I am confident that 2015 will be dubbed the year of the wearable. The introduction of the Apple Watch will validate the ever-growing number of devices and use cases that we currently see on the wrists, lapels and even faces of early adopters. Wearables are the first real wave of the Internet of Things (IoT), where virtually everything will have a connection to everything else. The reason wearables lead the IoT is that they have a killer application: personal health. Tracking steps, miles, heartbeats and sleep has both perceived and real benefits to a wide variety of individuals.
Classes of wearables
Wearables come in two classes: dedicated wearables and wearable accessories.
Dedicated wearables are not limited to the many step-tracking wristbands that have become the emblem of the health-conscious, tech-savvy set. One interesting example that I have seen is SunSprite, a small lapel-clipped device that measures and tracks how much light you are getting and lets you know if you need to get outside more or use some sunscreen. Another lapel device is Lumo Lift, which warns you when your posture is bad.
These devices clearly fall into the health category. But there are two other types of wearable applications that hold great promise. I call these access and payments wearables. Access wearables allow people to enter or leave areas without having to use a key, badge or other pocketable artifact. This could be an employee badging into a corporate building or a doctor entering an operating room; or it could be a child leaving a playground or yard. We already have a good parallel for wearable payments with transponders for cars going through tollbooths. This can easily be extended to people using mass transit, entering a theater or riding a taxi. Interestingly, the best example of both is the same device: the Disney MagicBand. This wristband is both the key to your room at a Disney hotel and a way to instantly pay for items at the Disney theme park.
Wearable accessories are devices that require connection to a smart device (such as your phone) for communication and data storage. They are generally multipurpose devices, the smart watch or smart glasses being the best examples. Wearable accessories are poised to replace some of the dedicated wearables, particularly in the area of health.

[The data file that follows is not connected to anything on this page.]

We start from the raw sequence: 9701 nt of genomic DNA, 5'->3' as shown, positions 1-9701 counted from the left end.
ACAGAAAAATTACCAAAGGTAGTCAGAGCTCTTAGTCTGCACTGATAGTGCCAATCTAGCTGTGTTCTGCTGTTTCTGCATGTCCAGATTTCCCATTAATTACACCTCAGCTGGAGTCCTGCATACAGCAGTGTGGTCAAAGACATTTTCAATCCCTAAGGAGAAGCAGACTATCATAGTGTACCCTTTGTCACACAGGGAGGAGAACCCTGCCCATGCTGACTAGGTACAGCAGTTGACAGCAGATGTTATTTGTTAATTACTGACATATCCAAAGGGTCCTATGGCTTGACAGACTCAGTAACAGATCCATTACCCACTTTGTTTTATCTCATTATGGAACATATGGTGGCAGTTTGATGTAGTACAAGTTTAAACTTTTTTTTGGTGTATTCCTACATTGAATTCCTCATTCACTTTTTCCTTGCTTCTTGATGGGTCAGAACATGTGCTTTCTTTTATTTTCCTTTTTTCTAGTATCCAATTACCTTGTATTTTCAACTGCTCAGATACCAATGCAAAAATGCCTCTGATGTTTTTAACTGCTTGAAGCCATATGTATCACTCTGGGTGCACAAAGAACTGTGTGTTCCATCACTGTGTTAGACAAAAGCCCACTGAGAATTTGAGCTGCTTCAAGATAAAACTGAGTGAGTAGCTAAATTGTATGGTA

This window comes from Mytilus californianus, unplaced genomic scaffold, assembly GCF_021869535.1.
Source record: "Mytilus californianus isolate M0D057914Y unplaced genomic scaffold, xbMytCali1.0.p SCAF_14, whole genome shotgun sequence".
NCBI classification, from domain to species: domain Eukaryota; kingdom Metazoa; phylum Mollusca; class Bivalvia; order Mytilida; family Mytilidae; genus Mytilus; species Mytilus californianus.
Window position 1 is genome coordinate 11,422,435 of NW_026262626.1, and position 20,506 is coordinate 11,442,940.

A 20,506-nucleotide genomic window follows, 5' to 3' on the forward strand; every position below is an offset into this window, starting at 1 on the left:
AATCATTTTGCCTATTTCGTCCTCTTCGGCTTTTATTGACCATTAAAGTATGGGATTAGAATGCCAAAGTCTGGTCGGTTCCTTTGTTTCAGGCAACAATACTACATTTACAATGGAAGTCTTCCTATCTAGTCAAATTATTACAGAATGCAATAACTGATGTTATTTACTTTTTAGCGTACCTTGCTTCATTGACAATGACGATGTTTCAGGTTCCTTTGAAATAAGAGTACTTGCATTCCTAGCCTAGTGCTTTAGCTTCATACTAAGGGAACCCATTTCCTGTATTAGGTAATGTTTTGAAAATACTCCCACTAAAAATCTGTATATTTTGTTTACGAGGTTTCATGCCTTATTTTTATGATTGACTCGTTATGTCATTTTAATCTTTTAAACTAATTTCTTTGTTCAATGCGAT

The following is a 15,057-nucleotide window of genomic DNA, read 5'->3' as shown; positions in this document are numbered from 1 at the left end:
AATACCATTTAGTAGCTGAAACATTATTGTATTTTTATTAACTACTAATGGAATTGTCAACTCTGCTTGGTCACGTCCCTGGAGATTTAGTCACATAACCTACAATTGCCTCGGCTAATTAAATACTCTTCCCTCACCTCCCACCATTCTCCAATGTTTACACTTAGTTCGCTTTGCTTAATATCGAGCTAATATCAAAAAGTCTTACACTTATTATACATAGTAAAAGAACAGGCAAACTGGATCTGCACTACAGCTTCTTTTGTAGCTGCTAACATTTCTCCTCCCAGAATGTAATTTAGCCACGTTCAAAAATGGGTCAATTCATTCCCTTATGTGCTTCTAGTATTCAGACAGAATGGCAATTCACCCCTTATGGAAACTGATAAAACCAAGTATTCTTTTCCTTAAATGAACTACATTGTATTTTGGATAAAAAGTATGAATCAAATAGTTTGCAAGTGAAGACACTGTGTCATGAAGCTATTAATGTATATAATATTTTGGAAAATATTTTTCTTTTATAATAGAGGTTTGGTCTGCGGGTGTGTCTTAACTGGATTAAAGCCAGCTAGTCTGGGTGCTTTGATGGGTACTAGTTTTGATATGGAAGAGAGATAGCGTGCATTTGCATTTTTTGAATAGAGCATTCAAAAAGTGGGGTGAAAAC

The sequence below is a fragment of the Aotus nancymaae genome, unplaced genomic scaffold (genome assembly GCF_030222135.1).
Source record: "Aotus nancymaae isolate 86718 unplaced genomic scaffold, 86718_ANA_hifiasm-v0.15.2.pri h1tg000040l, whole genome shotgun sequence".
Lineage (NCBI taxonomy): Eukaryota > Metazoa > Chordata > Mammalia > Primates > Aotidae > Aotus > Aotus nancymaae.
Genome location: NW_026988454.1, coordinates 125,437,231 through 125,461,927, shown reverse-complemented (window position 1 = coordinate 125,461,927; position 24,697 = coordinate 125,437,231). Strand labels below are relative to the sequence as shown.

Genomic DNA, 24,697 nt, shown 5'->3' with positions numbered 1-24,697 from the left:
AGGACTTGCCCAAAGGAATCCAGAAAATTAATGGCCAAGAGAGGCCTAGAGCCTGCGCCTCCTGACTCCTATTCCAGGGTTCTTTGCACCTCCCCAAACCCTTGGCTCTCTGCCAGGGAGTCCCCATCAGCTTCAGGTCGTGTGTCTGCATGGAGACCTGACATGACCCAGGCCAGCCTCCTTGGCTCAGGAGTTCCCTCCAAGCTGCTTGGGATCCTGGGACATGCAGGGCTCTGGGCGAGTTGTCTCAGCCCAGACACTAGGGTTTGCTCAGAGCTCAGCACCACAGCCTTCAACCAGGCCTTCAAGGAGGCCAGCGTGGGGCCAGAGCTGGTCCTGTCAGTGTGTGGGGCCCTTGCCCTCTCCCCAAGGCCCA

What this means for mobile applications
From a mobile app development point of view, dedicated wearables tend to be closed systems. The company that owns the device tends to own the application or applications that are enabled. However, some companies might be able to provide unpublished application programming interfaces (APIs).
Let's say you want to build an app that warns you if you are starting to fall asleep when driving. It would be very cool to use something like the Lumo Lift to trigger the warning, and the company’s website does mention private APIs, so you might be in luck. But in most cases, a device would need to be modified and APIs would have to be opened up. So unless you are heavily investing in the devices themselves, you should probably focus more on wearable accessories.
Wearable accessories tend to be open systems, with APIs available to add capabilities to and/or pull data from the device, as well as developer support. There are now growing ecosystems around iOS and Android wearables, and soon we’ll likely see mobile application platforms, such as IBM MobileFirst Platform, to support wearables.
Key considerations for wearables
If you are planning to incorporate wearable accessories into your mobile application strategy, first consider whether your target users will actually wear the device when you need them to. In other words, is the wearable accessory always with the user? The answer isn't just a simple yes or no. It needs to be compared to the current "always-with-you” device: your mobile phone.
Let's look at the smartwatch. Do you wear a watch? I do, and I almost always have it on (when I also have my phone). However, my kids do not wear watches. Their phone is their watch, and it’s farfetched to think that they’ll start wearing one (however cool) to get information that they already have on their phones. That said, we who do wear watches will likely want more features before we consider that our primary device. The phone will still be the default, go-to experience.
A second consideration is what should be written to phone experience versus device experience. Aside from the inelegance of having duplication on both devices, we do not yet have any best practices on what we should run where. Low-level considerations such as battery life, storage and communications are important factors. More significant will be when the user experience is actually different—for example, how much of a benefit is it to swipe your watch (versus taking out your phone) to pay for your coffee?
Until we better understand the benefits and desired user behavior and outcomes for wearables, I would recommend that the main focus remain on the phone.
Ultimately, we may find one or more perfect wearables, but today the phone is always primary (and even required), and the wearable remains a nice to have—or in the case of the Apple Watch, a very nice to have!To share your thoughts on wearables, please connect with me on Twitter @DavidMarshak.